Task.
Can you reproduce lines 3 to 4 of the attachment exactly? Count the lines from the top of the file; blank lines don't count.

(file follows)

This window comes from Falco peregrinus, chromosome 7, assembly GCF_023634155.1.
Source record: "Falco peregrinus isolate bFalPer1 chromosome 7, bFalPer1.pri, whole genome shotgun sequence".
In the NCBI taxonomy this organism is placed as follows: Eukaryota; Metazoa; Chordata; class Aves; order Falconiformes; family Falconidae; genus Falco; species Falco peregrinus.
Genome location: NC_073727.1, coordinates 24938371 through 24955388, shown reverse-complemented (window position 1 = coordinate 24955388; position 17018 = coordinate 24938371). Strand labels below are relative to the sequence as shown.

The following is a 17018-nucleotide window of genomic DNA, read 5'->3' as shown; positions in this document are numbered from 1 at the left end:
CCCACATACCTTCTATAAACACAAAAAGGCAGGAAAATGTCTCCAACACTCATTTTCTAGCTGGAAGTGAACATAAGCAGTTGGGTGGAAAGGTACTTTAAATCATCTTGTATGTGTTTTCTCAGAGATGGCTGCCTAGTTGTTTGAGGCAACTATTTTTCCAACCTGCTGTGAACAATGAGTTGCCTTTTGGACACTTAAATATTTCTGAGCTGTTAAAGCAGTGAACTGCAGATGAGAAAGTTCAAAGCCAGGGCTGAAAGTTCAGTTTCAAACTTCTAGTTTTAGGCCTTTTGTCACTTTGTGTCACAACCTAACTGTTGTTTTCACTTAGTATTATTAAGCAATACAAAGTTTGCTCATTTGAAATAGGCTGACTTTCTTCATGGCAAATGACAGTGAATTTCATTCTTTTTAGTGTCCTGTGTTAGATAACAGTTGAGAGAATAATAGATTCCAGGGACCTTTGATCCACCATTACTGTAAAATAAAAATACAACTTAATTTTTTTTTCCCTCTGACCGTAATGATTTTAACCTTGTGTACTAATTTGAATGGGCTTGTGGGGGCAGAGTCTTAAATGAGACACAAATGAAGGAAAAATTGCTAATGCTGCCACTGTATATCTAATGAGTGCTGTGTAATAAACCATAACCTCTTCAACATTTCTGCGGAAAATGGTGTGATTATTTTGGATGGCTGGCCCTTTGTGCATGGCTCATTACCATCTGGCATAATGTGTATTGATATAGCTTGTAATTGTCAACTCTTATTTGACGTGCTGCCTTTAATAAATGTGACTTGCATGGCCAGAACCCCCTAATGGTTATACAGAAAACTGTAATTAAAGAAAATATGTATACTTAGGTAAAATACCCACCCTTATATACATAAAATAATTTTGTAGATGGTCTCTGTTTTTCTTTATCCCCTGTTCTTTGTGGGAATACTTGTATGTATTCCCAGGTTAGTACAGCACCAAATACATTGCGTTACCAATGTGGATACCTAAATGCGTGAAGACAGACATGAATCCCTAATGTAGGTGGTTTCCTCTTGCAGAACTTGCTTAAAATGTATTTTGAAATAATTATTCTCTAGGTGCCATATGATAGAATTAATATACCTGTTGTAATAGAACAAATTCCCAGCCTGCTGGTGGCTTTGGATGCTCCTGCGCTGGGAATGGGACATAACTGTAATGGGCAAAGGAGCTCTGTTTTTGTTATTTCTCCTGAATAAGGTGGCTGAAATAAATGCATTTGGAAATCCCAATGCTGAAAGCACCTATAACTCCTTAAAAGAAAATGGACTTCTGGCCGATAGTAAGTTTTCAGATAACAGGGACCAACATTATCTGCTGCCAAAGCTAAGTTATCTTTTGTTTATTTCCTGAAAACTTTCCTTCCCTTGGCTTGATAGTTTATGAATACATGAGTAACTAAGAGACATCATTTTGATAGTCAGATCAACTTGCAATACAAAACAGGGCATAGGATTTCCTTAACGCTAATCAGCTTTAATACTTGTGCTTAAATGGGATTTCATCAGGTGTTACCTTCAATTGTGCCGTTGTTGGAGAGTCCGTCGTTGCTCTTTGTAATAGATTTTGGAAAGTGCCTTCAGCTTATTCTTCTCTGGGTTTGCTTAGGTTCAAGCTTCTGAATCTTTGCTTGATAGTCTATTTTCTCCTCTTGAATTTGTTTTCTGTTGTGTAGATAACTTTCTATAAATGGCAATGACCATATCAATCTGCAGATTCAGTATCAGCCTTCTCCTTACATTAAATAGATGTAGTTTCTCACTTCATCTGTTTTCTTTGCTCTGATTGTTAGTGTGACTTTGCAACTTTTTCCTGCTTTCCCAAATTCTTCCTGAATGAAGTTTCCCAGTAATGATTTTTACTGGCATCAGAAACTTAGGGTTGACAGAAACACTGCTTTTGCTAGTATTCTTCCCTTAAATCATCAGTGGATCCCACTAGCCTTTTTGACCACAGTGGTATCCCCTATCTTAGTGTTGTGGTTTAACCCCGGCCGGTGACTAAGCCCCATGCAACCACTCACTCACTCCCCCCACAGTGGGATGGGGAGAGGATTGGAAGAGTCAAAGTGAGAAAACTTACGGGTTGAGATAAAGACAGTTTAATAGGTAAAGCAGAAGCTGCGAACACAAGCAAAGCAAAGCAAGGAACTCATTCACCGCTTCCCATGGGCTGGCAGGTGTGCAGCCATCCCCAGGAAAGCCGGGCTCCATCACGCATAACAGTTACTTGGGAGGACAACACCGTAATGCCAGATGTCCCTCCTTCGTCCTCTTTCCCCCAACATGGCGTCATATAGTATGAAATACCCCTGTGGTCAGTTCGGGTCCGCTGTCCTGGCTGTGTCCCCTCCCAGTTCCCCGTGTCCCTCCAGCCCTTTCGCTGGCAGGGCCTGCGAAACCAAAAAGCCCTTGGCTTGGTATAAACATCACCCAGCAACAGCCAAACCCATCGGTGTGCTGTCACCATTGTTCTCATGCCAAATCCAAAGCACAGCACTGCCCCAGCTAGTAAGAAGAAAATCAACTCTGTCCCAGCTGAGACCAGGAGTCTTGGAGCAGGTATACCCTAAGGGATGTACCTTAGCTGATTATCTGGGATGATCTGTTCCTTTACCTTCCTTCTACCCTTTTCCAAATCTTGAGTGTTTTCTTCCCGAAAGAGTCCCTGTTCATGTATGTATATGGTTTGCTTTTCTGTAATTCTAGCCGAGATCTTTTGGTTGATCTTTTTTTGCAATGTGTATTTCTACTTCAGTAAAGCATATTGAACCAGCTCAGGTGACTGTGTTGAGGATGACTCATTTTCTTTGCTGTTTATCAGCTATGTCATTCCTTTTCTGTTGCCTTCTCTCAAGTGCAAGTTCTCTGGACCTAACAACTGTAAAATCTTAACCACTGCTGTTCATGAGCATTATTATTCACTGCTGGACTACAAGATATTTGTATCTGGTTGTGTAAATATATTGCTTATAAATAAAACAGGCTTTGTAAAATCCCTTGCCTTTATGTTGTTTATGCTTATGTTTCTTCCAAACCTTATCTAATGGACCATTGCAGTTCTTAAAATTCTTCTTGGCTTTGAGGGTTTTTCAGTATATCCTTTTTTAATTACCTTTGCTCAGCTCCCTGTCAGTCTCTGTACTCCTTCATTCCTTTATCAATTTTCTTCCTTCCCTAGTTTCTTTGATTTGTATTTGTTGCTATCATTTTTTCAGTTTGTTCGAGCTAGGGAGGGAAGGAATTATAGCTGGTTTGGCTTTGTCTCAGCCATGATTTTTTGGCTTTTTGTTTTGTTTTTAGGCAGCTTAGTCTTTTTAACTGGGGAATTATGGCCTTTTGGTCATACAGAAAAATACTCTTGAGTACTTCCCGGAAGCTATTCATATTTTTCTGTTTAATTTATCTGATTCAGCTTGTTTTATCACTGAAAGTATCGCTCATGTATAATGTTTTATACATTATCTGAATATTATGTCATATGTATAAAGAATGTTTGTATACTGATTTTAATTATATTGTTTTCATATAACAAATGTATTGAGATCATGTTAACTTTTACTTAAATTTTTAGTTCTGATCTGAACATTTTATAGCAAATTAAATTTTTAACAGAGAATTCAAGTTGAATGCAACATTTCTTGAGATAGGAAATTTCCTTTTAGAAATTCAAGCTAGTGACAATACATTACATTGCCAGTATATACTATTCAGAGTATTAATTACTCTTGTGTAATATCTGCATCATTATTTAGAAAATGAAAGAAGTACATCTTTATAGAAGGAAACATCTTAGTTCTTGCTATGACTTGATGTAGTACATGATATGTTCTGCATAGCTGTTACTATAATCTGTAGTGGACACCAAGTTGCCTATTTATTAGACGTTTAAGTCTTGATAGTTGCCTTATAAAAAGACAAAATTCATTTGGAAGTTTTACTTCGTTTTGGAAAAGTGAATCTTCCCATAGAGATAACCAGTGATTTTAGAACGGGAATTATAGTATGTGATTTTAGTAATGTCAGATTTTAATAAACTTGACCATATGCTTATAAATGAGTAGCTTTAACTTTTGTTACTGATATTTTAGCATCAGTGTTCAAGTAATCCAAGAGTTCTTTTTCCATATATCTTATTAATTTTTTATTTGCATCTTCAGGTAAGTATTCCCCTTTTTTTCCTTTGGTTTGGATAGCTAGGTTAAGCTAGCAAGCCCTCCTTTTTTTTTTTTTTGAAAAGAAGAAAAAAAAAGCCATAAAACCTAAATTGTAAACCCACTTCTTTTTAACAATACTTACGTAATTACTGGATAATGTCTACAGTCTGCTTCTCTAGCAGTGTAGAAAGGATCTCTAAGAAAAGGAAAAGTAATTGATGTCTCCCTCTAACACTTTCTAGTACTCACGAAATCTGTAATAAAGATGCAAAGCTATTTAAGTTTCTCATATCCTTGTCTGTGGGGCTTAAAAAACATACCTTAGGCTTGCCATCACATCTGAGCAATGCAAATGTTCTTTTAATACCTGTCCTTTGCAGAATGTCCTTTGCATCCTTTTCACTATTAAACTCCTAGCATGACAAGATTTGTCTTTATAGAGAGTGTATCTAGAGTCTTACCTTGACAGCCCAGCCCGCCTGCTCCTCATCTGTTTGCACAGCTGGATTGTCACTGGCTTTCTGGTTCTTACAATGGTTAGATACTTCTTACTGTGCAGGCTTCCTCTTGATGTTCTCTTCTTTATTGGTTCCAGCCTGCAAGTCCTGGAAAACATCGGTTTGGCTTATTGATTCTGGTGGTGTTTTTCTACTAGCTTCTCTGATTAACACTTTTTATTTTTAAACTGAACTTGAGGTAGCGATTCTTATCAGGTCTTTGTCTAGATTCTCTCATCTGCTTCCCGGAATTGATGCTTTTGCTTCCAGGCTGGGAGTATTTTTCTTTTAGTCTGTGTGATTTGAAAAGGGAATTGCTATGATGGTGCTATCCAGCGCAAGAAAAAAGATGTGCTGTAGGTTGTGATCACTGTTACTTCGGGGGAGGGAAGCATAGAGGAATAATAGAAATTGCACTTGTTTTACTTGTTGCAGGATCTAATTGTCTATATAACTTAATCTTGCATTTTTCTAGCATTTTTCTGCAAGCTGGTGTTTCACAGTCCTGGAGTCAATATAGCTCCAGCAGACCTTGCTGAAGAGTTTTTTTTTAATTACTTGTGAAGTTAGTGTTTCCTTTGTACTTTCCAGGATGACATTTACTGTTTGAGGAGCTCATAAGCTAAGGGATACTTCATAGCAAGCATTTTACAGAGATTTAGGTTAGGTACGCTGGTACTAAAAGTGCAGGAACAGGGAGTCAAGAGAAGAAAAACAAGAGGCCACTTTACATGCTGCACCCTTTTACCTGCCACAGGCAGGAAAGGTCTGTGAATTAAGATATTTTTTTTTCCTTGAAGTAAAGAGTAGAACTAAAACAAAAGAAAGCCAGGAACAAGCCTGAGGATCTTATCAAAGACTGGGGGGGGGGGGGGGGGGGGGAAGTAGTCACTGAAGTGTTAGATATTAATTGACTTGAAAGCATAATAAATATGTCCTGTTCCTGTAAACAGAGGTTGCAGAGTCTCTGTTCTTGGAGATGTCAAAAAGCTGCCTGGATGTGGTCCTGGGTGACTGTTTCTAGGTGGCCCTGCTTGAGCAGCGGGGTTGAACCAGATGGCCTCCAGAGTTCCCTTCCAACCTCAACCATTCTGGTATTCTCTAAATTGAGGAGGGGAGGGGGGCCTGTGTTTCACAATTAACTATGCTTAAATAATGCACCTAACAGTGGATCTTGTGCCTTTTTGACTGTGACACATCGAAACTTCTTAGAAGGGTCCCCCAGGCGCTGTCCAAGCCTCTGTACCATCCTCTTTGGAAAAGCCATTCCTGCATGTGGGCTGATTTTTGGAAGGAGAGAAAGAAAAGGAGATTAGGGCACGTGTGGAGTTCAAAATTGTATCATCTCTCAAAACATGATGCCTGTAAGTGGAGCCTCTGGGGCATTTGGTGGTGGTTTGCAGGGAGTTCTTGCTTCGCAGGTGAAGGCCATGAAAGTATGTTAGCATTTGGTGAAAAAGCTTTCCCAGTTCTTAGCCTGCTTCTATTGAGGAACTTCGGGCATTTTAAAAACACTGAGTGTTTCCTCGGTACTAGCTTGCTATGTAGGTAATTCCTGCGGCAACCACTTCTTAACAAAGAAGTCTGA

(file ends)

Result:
In the NCBI taxonomy this organism is placed as follows: Eukaryota; Metazoa; Chordata; class Aves; order Falconiformes; family Falconidae; genus Falco; species Falco peregrinus.
Genome location: NC_073727.1, coordinates 24938371 through 24955388, shown reverse-complemented (window position 1 = coordinate 24955388; position 17018 = coordinate 24938371). Strand labels below are relative to the sequence as shown.